standup-construction1Unfortunately it is not that simple. Standing (or sitting) people together does not make them collaborate.

Collaboration is an organic thing and only comes if the “way the work works” is designed to encourage it.

I sometimes see or hear the argument that, “because we’re Agile we should make the meeting fit with the way we currently work“, and that doing this will intrinsically make it more valuable. So, the argument continues, it’s OK if it becomes a status update meeting because that’s what the environment demands.

The issue with this approach is that the environment in which you currently operate is likely one of managers wanting status updates. One of traditional ways of doing things.

But in order to be effective with an Agile approach we have to do things differently. To think differently.

Agile does not mean “make compromises”. It is about mindful changes in the way we work to move toward improved effectiveness. If something feels a bit different and uncomfortable then it may well be a sign you are on the right track.

As coaches, we ought to let the team decide how they can get most value from a Daily Standup meeting. Then, rather than focusing all our attention on how to improve the meeting, we should instead be helping the managers create an environment in which actual collaboration (working together effectively toward common goals) is encouraged and starts to feel natural.

Where excellence, rather than dogma, can prevail.

P.S. Standing up is not mandatory! If the meeting is timeboxed to 15 minutes then it will be quick regardless of whether you’re sitting down, standing up or doing the cha-cha.

Revisiting the Three Amigos

Next week I am speaking at a SIGiST (Specialist Group in Software Testing) event in Melbourne. Having to prepare my presentation has encouraged (OK, forced) me over the past couple of weeks to re-immerse myself in the world of quality, testing and BDD (Behaviour Driven Development).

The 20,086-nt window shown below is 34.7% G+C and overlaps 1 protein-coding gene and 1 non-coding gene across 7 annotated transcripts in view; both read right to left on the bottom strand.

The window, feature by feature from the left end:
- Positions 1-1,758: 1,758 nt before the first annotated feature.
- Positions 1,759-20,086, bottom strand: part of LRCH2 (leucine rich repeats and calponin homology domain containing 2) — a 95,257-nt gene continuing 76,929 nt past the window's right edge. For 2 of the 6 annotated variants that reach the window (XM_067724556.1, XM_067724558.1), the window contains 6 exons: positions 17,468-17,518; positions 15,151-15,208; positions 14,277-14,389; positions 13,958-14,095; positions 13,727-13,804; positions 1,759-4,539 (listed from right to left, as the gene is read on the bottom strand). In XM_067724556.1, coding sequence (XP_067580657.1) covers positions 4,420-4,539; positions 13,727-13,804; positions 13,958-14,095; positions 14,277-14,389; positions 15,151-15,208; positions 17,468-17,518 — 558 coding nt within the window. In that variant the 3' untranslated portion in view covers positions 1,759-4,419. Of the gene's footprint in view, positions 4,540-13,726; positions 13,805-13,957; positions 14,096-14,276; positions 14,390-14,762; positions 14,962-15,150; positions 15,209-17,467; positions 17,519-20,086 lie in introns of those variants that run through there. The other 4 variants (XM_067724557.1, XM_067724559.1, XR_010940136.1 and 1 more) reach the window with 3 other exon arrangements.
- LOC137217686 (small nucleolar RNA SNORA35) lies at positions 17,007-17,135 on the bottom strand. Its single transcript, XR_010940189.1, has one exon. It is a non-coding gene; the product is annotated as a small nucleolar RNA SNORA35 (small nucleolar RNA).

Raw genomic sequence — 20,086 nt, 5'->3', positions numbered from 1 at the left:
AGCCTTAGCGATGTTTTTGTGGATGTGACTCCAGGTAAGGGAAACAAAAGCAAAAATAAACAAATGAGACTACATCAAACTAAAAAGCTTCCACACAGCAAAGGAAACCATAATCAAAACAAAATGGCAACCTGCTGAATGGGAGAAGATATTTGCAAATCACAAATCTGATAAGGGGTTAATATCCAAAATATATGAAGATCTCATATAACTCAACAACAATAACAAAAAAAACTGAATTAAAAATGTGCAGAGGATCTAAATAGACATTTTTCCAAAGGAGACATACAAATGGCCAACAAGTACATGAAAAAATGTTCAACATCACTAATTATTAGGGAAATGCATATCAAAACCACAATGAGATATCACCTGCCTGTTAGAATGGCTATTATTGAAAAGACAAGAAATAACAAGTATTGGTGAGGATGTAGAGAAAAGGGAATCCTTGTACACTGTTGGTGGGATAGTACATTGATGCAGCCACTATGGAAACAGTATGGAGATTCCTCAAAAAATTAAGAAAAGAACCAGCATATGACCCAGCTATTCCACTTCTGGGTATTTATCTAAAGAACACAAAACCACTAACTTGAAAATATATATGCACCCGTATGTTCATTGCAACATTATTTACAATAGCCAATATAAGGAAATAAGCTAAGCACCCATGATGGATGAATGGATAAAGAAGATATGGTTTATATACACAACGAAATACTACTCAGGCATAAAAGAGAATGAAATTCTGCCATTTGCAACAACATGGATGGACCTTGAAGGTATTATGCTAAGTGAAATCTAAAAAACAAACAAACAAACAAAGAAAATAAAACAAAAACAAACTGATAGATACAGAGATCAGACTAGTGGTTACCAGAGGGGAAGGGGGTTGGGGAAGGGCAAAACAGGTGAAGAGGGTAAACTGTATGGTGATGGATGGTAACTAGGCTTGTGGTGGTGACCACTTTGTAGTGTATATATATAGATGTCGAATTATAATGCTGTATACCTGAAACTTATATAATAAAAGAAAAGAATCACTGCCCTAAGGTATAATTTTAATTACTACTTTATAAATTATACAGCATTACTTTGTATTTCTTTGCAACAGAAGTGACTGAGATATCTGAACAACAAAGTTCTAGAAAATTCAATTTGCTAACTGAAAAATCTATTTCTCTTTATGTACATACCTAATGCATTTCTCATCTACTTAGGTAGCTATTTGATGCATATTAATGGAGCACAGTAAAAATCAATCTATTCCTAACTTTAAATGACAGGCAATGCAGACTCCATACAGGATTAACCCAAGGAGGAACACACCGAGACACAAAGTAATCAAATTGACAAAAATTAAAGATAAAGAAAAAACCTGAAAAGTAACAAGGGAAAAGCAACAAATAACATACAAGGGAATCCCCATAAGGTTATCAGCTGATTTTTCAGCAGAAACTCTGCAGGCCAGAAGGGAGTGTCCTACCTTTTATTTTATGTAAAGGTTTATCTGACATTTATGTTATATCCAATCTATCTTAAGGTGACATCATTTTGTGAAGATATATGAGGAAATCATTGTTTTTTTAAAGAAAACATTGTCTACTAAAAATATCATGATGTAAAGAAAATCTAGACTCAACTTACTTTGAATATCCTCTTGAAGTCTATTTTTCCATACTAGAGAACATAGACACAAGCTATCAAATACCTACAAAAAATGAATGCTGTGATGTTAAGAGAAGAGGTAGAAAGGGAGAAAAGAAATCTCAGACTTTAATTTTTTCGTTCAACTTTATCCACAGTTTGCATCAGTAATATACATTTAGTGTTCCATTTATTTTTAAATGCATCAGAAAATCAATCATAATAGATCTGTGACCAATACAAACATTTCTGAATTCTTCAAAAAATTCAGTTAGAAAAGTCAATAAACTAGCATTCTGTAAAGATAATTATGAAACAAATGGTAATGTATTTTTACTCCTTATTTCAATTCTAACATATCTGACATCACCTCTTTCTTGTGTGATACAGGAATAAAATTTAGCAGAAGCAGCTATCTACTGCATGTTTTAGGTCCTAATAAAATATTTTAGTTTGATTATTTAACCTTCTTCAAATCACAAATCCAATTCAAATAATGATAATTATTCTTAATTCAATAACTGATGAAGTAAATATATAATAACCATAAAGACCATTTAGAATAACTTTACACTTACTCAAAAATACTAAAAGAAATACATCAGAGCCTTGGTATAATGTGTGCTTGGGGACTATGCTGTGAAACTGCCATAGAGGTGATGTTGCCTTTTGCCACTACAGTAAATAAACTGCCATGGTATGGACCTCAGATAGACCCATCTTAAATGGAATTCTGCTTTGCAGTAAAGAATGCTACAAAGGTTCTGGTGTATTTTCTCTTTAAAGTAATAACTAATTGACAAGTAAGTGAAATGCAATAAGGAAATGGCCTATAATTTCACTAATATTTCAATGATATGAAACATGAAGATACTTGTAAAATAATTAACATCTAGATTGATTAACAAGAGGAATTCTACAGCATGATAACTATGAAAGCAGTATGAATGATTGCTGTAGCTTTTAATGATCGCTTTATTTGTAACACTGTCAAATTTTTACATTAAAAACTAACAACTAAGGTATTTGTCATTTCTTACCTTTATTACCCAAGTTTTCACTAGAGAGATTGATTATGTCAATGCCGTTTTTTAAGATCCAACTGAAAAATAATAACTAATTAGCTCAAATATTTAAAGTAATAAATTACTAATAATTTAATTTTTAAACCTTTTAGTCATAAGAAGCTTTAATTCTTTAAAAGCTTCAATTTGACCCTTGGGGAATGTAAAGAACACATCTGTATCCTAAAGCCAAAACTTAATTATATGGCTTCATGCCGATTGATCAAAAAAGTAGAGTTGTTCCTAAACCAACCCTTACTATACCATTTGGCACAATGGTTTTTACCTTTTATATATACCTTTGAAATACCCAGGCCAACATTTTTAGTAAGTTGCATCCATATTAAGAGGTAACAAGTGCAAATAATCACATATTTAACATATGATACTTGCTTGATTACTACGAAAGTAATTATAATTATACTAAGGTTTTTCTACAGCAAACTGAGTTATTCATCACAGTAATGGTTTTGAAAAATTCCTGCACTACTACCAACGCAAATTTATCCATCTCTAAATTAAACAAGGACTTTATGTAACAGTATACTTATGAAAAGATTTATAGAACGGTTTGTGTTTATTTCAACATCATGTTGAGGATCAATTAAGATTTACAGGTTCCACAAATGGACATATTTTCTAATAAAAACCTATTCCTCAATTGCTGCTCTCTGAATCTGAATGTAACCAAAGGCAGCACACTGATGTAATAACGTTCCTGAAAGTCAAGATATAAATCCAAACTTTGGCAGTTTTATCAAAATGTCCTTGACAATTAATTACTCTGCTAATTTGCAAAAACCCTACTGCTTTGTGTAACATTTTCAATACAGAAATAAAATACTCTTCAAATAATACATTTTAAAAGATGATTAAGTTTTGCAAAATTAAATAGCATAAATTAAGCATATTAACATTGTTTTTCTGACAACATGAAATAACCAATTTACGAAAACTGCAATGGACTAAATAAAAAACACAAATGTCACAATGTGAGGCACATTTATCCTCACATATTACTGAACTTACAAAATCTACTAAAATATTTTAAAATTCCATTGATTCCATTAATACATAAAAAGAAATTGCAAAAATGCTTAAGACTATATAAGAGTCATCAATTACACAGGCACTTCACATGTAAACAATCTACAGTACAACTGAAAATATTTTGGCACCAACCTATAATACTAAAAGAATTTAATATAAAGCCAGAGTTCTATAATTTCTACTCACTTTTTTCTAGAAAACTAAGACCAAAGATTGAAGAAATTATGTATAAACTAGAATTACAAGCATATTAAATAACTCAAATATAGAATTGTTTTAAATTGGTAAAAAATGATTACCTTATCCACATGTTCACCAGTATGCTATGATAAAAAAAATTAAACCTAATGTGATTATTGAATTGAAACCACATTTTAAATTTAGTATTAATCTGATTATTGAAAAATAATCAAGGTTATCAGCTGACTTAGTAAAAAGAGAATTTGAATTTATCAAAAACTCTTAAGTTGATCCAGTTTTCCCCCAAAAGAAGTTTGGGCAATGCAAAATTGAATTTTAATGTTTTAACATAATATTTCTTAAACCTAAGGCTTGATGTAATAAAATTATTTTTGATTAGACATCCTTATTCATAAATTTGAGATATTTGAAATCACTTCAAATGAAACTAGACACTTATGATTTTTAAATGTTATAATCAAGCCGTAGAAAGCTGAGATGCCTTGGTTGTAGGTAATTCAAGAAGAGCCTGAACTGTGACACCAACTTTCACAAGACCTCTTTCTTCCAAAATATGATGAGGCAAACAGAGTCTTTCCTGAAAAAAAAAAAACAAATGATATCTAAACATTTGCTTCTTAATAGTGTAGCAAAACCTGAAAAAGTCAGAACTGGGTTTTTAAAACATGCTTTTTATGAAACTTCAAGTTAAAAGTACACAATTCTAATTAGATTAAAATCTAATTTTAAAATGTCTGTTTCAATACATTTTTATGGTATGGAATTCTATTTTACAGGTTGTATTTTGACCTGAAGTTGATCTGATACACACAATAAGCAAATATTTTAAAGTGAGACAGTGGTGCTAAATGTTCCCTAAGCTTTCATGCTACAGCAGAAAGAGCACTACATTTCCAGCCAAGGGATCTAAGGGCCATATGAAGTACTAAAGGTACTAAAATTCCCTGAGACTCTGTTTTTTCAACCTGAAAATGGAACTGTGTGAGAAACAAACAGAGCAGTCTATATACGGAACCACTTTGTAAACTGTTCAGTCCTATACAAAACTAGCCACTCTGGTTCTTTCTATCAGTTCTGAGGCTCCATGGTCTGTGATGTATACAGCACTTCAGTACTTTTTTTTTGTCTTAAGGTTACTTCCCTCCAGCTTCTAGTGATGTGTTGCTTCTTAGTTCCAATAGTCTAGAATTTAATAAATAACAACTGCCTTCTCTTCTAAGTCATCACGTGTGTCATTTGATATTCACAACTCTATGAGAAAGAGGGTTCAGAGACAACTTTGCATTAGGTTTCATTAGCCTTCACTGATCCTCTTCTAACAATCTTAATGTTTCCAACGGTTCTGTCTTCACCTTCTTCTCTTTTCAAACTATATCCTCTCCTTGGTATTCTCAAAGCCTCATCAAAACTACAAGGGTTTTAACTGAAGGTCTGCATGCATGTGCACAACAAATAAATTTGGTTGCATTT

Despite everything we’ve learned about the value of conversations when deciding what to build into our software — about the value of automating as much of our testing as possible in order to shorten the feedback loops between things breaking and us knowing about them breaking, and to instill confidence among the stakeholders and the team that we can rapidly add new features without breaking existing ones; about the value of taking a test driven approach to building our software, based on real user behaviour rather than code behaviour, to enforce good design practices and ensure the software does what it is supposed to do — I still constantly see and hear of teams struggling with their approach to quality.

Some are struggling to find time to improve due to a combination of legacy systems with brittle or no automated test coverage and looming deadlines for new products or features. Some are struggling to create a short enough feedback loop for testing software increments as they are built so that problems can be addressed before code is deployed, or before developers have moved on to the next or even the next feature.